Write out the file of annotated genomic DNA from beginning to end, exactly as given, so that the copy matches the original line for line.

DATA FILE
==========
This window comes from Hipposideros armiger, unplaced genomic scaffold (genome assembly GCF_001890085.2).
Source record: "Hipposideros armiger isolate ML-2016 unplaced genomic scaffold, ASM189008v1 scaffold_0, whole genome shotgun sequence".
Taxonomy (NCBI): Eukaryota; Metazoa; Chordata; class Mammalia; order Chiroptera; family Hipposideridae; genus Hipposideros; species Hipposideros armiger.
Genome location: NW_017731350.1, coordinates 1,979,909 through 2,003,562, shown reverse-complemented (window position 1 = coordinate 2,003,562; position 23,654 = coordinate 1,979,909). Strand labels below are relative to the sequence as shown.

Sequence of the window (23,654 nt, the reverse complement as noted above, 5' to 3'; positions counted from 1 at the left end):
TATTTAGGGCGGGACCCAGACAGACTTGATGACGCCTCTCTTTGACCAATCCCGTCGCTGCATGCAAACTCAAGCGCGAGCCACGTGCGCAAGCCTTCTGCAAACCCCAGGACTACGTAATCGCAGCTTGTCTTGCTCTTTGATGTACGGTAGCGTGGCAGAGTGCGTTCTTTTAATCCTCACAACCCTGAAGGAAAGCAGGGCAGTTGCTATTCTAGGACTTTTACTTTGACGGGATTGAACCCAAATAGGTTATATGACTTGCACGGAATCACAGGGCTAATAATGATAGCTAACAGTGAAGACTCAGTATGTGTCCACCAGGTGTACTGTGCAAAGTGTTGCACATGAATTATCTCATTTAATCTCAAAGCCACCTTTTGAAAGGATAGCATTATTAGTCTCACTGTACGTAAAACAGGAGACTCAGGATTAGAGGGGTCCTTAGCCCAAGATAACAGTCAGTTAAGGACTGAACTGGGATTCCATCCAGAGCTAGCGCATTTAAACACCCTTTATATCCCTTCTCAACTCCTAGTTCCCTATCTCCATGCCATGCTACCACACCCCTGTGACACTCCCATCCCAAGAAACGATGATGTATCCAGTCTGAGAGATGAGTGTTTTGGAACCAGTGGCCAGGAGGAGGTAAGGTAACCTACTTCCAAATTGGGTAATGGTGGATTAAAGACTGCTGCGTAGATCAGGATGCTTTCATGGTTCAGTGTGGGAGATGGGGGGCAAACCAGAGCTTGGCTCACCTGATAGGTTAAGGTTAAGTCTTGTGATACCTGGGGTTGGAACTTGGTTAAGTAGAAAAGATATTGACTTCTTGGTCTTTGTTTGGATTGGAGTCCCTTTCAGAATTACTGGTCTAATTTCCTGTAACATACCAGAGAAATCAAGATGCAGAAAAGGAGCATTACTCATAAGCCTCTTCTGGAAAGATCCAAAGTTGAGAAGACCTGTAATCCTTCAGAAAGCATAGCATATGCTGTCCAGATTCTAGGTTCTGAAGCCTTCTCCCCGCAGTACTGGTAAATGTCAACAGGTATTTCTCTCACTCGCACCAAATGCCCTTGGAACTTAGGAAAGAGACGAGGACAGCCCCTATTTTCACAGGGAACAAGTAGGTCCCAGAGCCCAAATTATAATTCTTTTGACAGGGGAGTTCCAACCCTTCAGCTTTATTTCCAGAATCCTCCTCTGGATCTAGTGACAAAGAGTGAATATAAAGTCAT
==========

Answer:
This window comes from Hipposideros armiger, unplaced genomic scaffold (genome assembly GCF_001890085.2).
Source record: "Hipposideros armiger isolate ML-2016 unplaced genomic scaffold, ASM189008v1 scaffold_0, whole genome shotgun sequence".
Taxonomy (NCBI): Eukaryota; Metazoa; Chordata; class Mammalia; order Chiroptera; family Hipposideridae; genus Hipposideros; species Hipposideros armiger.
Genome location: NW_017731350.1, coordinates 1,979,909 through 2,003,562, shown reverse-complemented (window position 1 = coordinate 2,003,562; position 23,654 = coordinate 1,979,909). Strand labels below are relative to the sequence as shown.

Sequence of the window (23,654 nt, the reverse complement as noted above, 5' to 3'; positions counted from 1 at the left end):
TATTTAGGGCGGGACCCAGACAGACTTGATGACGCCTCTCTTTGACCAATCCCGTCGCTGCATGCAAACTCAAGCGCGAGCCACGTGCGCAAGCCTTCTGCAAACCCCAGGACTACGTAATCGCAGCTTGTCTTGCTCTTTGATGTACGGTAGCGTGGCAGAGTGCGTTCTTTTAATCCTCACAACCCTGAAGGAAAGCAGGGCAGTTGCTATTCTAGGACTTTTACTTTGACGGGATTGAACCCAAATAGGTTATATGACTTGCACGGAATCACAGGGCTAATAATGATAGCTAACAGTGAAGACTCAGTATGTGTCCACCAGGTGTACTGTGCAAAGTGTTGCACATGAATTATCTCATTTAATCTCAAAGCCACCTTTTGAAAGGATAGCATTATTAGTCTCACTGTACGTAAAACAGGAGACTCAGGATTAGAGGGGTCCTTAGCCCAAGATAACAGTCAGTTAAGGACTGAACTGGGATTCCATCCAGAGCTAGCGCATTTAAACACCCTTTATATCCCTTCTCAACTCCTAGTTCCCTATCTCCATGCCATGCTACCACACCCCTGTGACACTCCCATCCCAAGAAACGATGATGTATCCAGTCTGAGAGATGAGTGTTTTGGAACCAGTGGCCAGGAGGAGGTAAGGTAACCTACTTCCAAATTGGGTAATGGTGGATTAAAGACTGCTGCGTAGATCAGGATGCTTTCATGGTTCAGTGTGGGAGATGGGGGGCAAACCAGAGCTTGGCTCACCTGATAGGTTAAGGTTAAGTCTTGTGATACCTGGGGTTGGAACTTGGTTAAGTAGAAAAGATATTGACTTCTTGGTCTTTGTTTGGATTGGAGTCCCTTTCAGAATTACTGGTCTAATTTCCTGTAACATACCAGAGAAATCAAGATGCAGAAAAGGAGCATTACTCATAAGCCTCTTCTGGAAAGATCCAAAGTTGAGAAGACCTGTAATCCTTCAGAAAGCATAGCATATGCTGTCCAGATTCTAGGTTCTGAAGCCTTCTCCCCGCAGTACTGGTAAATGTCAACAGGTATTTCTCTCACTCGCACCAAATGCCCTTGGAACTTAGGAAAGAGACGAGGACAGCCCCTATTTTCACAGGGAACAAGTAGGTCCCAGAGCCCAAATTATAATTCTTTTGACAGGGGAGTTCCAACCCTTCAGCTTTATTTCCAGAATCCTCCTCTGGATCTAGTGACAAAGAGTGAATATAAAGTCAT